It’s not just the standards for adult-to-child ratios that are inadequate. While most states have basic safety regulations in place that specify things like cleanliness of diapering areas, and storage of potentially toxic cleaning supplies, and that someone on staff hold first aid and CPR certifications, there are few regulations governing what constitutes educationally enriching and developmentally appropriate care for 2-year-olds. Few states have rules that would compel providers to read to children, for example, or provide toys that have been shown to help children learn math concepts.
The Hechinger Report–Teacher Project review found just six states that require caretakers to follow clear guidelines on developmentally appropriate learning strategies for children from birth to age 3. Delaware, for instance, mandates that caregivers at licensed child care centers follow lesson plans based on age-specific educational guidelines put together by the state’s Department of Education.
The guidelines lay out learning strategies for children from birth to 6 months, 6 to 12 months, 12 to 24 months, and 24 to 36 months. One of the primary goals for 2-year-olds is to help them learn to use sounds, gestures, and actions to communicate their wants and needs. A caregiver should draw their attention to facial expressions and gestures made by other children, for instance, by saying something like, “Look how happy Sarah is that you shared your crayons with her,” as outlined in the guidelines. The guidelines also cover age-specific goals relating to memory, problem solving, and self and social awareness, among other areas.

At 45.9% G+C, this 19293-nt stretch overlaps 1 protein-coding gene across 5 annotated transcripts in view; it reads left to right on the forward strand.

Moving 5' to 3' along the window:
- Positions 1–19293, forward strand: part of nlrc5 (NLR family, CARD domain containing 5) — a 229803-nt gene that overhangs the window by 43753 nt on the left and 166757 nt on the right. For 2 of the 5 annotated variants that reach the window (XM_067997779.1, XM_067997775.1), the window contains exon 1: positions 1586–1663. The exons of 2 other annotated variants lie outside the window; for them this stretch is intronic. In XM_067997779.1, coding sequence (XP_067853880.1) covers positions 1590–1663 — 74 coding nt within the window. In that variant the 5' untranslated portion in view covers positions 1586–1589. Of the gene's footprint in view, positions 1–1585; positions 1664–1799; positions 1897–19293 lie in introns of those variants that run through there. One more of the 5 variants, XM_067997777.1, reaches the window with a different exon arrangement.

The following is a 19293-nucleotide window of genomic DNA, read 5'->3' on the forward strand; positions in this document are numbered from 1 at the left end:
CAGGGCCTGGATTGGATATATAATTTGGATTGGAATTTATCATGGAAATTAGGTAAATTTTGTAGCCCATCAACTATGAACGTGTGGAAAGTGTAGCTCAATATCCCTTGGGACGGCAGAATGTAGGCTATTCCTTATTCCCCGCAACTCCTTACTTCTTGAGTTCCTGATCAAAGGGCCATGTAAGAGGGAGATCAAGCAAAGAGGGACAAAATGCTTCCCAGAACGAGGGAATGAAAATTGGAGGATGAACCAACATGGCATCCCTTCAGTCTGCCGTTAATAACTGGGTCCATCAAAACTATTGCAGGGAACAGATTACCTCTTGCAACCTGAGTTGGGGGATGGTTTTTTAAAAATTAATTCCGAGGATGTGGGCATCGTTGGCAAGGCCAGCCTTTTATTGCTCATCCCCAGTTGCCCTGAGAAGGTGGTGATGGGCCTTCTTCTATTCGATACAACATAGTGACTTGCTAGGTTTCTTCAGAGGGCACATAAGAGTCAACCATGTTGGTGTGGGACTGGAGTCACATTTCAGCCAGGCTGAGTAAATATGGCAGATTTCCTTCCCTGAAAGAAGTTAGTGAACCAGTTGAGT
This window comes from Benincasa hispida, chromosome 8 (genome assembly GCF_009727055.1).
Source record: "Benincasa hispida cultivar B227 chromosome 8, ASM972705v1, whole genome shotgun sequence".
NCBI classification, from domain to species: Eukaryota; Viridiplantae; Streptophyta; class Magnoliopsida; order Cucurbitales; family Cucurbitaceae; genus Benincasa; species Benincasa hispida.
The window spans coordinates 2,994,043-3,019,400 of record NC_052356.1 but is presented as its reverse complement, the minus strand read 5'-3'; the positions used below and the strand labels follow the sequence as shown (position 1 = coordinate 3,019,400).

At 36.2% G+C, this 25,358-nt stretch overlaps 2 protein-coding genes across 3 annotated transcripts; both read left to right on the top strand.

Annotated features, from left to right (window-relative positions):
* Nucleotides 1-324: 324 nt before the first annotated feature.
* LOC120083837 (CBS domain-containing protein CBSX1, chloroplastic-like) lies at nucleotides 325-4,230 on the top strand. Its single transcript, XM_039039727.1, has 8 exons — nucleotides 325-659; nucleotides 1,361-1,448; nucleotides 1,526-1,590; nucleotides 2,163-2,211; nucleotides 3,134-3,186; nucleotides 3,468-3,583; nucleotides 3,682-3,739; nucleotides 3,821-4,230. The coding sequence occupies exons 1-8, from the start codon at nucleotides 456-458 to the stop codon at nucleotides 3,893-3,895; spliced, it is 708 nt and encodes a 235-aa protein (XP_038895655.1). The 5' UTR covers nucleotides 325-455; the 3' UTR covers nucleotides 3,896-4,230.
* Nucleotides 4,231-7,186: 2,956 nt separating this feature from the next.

In most states, such guidelines are provided as an optional, rather than required, resource. In fact, many of the documents, like Massachusetts’, explicitly state that the standards should not impact the state’s child care regulations.
Since 62 percent of 2-year-olds had working mothers in 2016, according to U.S. Bureau of Labor Statistics data, most are cared for by providers other than parents for some portion of their day. The lack of clear standards helping to shape what that care should entail has created an uneven system of care based on a fairly low bar for quality.
“The basic measure for what states want for infants and toddlers is not too great in this country,” said Patricia Cole, who oversees policy in areas affecting early care and learning at Zero to Three, a D.C.-based nonprofit.
Early childhood experts like Cole don’t recommend a rigid system of tightly defined learning targets for 2-year-olds. It’s most appropriate for caregivers to respond to young children in developmentally appropriate ways that facilitate their exploration of the world around them. But lower staff-to-child ratios and better enforced guidelines on developmentally appropriate learning could help them do that.